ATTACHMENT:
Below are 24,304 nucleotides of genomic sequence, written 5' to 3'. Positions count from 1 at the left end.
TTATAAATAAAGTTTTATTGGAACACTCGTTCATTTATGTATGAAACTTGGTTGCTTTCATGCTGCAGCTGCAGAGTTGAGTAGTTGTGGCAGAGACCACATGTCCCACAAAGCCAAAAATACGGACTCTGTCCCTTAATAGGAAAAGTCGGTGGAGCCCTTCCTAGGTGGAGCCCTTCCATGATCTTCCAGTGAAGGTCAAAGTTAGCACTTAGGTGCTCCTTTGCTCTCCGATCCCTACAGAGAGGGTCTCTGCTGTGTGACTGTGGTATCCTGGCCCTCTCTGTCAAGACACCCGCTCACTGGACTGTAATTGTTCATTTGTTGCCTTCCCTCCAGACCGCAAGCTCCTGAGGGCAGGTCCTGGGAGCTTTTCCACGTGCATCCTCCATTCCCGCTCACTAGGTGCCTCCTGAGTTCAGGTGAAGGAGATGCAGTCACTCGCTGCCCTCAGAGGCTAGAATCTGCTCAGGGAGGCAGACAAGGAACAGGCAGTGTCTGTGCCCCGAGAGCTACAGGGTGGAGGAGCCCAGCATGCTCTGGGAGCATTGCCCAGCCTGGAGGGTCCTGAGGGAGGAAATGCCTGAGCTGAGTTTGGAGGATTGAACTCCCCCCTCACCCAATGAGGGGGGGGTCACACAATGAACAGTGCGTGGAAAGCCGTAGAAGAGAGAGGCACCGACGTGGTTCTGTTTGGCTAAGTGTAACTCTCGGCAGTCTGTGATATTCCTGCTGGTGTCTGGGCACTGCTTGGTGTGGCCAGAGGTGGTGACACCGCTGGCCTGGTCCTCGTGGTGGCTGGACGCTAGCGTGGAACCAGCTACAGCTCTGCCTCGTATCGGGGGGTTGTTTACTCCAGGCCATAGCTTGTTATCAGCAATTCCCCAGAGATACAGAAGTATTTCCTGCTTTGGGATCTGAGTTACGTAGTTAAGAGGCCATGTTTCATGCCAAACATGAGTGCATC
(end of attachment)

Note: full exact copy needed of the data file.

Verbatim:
Below are 24,304 nucleotides of genomic sequence, written 5' to 3'. Positions count from 1 at the left end.
TTATAAATAAAGTTTTATTGGAACACTCGTTCATTTATGTATGAAACTTGGTTGCTTTCATGCTGCAGCTGCAGAGTTGAGTAGTTGTGGCAGAGACCACATGTCCCACAAAGCCAAAAATACGGACTCTGTCCCTTAATAGGAAAAGTCGGTGGAGCCCTTCCTAGGTGGAGCCCTTCCATGATCTTCCAGTGAAGGTCAAAGTTAGCACTTAGGTGCTCCTTTGCTCTCCGATCCCTACAGAGAGGGTCTCTGCTGTGTGACTGTGGTATCCTGGCCCTCTCTGTCAAGACACCCGCTCACTGGACTGTAATTGTTCATTTGTTGCCTTCCCTCCAGACCGCAAGCTCCTGAGGGCAGGTCCTGGGAGCTTTTCCACGTGCATCCTCCATTCCCGCTCACTAGGTGCCTCCTGAGTTCAGGTGAAGGAGATGCAGTCACTCGCTGCCCTCAGAGGCTAGAATCTGCTCAGGGAGGCAGACAAGGAACAGGCAGTGTCTGTGCCCCGAGAGCTACAGGGTGGAGGAGCCCAGCATGCTCTGGGAGCATTGCCCAGCCTGGAGGGTCCTGAGGGAGGAAATGCCTGAGCTGAGTTTGGAGGATTGAACTCCCCCCTCACCCAATGAGGGGGGGGTCACACAATGAACAGTGCGTGGAAAGCCGTAGAAGAGAGAGGCACCGACGTGGTTCTGTTTGGCTAAGTGTAACTCTCGGCAGTCTGTGATATTCCTGCTGGTGTCTGGGCACTGCTTGGTGTGGCCAGAGGTGGTGACACCGCTGGCCTGGTCCTCGTGGTGGCTGGACGCTAGCGTGGAACCAGCTACAGCTCTGCCTCGTATCGGGGGGTTGTTTACTCCAGGCCATAGCTTGTTATCAGCAATTCCCCAGAGATACAGAAGTATTTCCTGCTTTGGGATCTGAGTTACGTAGTTAAGAGGCCATGTTTCATGCCAAACATGAGTGCATC